wildcards and NSEC RRs to generate positive responses and recommends of wildcards and NSEC RRs to generate positive responses and
that it not be relied upon. Just like the case for the aggressive recommends that it not be relied upon. Just like the case for the
use of NSEC/NSEC3 for negative answers, we revise this aggressive use of NSEC/NSEC3 for negative answers, we revise this
recommendation. recommendation.
As long as the validating resolver can determine that a name would As long as the validating resolver can determine that a name would
not exist without the wildcard match, determined according to the not exist without the wildcard match, determined according to the
rules set out in Section 5.3.4 of [RFC4035] (NSEC), or in Section 8.8 rules set out in Section 5.3.4 of [RFC4035] (NSEC), or in Section 8.8
of [RFC5155], it SHOULD synthesize an answer (or NODATA response) for of [RFC5155], it SHOULD synthesize an answer (or NODATA response) for
that name using the cached deduced wildcard. If the corresponding that name using the cache-deduced wildcard. If the corresponding
wildcard record is not in the cache, it MUST fall back to send the wildcard record is not in the cache, it MUST fall back to send the
query to the authoritative DNS servers. query to the authoritative DNS servers.
5.4. Consideration on TTL 5.4. Consideration on TTL
The TTL value of negative information is especially important, The TTL value of negative information is especially important,
because newly added domain names cannot be used while the negative because newly added domain names cannot be used while the negative
information is effective. information is effective.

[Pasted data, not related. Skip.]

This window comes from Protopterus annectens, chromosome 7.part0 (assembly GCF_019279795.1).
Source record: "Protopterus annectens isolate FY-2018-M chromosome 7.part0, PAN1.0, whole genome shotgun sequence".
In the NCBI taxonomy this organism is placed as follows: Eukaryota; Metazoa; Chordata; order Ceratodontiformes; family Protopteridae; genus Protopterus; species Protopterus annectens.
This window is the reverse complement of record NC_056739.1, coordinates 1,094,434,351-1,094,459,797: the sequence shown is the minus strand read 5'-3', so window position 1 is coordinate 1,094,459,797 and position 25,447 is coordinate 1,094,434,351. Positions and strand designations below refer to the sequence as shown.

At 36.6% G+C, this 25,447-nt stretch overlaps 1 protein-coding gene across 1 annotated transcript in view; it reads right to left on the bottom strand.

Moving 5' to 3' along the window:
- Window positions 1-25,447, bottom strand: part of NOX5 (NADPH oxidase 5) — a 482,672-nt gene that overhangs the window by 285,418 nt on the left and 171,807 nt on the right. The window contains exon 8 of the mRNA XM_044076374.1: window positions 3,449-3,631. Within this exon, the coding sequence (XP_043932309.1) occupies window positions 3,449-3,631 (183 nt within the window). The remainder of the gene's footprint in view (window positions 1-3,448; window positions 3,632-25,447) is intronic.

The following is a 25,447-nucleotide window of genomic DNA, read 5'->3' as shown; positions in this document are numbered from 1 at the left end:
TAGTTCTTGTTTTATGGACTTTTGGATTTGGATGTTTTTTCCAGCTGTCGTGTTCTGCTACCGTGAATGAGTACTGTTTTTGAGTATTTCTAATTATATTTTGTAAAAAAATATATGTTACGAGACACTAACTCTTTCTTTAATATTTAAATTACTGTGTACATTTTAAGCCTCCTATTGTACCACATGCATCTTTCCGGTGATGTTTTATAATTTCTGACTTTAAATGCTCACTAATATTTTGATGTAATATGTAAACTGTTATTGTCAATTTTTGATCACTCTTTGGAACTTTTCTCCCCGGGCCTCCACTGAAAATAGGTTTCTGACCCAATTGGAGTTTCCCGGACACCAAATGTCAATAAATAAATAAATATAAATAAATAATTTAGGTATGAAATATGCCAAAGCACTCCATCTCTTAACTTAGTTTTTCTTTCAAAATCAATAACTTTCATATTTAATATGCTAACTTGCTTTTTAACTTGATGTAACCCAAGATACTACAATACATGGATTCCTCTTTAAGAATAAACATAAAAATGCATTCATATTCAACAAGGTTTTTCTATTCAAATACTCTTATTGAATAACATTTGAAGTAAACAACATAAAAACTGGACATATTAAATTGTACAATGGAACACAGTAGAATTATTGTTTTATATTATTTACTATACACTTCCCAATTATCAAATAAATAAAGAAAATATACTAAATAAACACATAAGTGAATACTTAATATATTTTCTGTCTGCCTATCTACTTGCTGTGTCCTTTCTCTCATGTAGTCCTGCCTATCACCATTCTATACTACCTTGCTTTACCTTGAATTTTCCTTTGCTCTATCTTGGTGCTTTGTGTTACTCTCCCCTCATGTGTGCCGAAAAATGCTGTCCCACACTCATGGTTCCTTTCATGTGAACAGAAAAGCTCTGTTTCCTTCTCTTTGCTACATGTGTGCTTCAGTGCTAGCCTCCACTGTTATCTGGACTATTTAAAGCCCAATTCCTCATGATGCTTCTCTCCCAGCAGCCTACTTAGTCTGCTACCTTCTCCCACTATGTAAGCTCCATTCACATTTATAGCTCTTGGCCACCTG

Section 5 of [RFC2308] suggests a maximum default negative cache TTL Section 5 of [RFC2308] suggests a maximum default negative cache TTL
value of 3 hours (10800). It is RECOMMENDED that validating value of 3 hours (10800). It is RECOMMENDED that validating
resolvers limit the maximum effective TTL value of negative responses resolvers limit the maximum effective TTL value of negative responses
(NSEC/NSEC3 RRs) to this same value. (NSEC/NSEC3 RRs) to this same value.
Section 5 of [RFC2308] also states that a negative cache entry TTL is Section 5 of [RFC2308] also states that a negative cache entry TTL is
taken from the minimum of the SOA.MINIMUM field and SOA's TTL. This taken from the minimum of the SOA.MINIMUM field and SOA's TTL. This
can be less than the TTL of an NSEC or NSEC3 record, since their TTL can be less than the TTL of an NSEC or NSEC3 record, since their TTL
is equal to the SOA.MINIMUM field (see [RFC4035]section 2.3 and is equal to the SOA.MINIMUM field (see [RFC4035], Section 2.3 and
[RFC5155] section 3.) [RFC5155], Section 3).
A resolver that supports aggressive use of NSEC and NSEC3 SHOULD A resolver that supports aggressive use of NSEC and NSEC3 SHOULD
reduce the TTL of NSEC and NSEC3 records to match the SOA.MINIMUM reduce the TTL of NSEC and NSEC3 records to match the SOA.MINIMUM
field in the authority section of a negative response, if SOA.MINIMUM field in the authority section of a negative response, if SOA.MINIMUM